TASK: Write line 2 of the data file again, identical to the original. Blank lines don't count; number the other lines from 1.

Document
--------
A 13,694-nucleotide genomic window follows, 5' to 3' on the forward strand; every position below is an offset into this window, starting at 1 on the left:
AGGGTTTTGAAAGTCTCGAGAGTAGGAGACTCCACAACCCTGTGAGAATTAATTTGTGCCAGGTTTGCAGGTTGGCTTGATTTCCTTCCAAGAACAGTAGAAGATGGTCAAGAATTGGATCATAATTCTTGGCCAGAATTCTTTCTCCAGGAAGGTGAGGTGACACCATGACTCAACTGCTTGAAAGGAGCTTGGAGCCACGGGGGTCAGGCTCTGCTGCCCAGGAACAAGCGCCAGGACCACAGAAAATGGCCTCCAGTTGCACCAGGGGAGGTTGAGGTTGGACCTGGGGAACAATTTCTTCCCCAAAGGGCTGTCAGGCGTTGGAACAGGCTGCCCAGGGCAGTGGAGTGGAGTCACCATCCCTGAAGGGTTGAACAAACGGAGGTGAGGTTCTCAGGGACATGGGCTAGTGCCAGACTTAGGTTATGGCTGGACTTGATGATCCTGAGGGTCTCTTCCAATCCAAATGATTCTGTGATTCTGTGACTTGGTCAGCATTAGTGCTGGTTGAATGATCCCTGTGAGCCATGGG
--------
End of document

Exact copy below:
AGGGTTTTGAAAGTCTCGAGAGTAGGAGACTCCACAACCCTGTGAGAATTAATTTGTGCCAGGTTTGCAGGTTGGCTTGATTTCCTTCCAAGAACAGTAGAAGATGGTCAAGAATTGGATCATAATTCTTGGCCAGAATTCTTTCTCCAGGAAGGTGAGGTGACACCATGACTCAACTGCTTGAAAGGAGCTTGGAGCCACGGGGGTCAGGCTCTGCTGCCCAGGAACAAGCGCCAGGACCACAGAAAATGGCCTCCAGTTGCACCAGGGGAGGTTGAGGTTGGACCTGGGGAACAATTTCTTCCCCAAAGGGCTGTCAGGCGTTGGAACAGGCTGCCCAGGGCAGTGGAGTGGAGTCACCATCCCTGAAGGGTTGAACAAACGGAGGTGAGGTTCTCAGGGACATGGGCTAGTGCCAGACTTAGGTTATGGCTGGACTTGATGATCCTGAGGGTCTCTTCCAATCCAAATGATTCTGTGATTCTGTGACTTGGTCAGCATTAGTGCTGGTTGAATGATCCCTGTGAGCCATGGG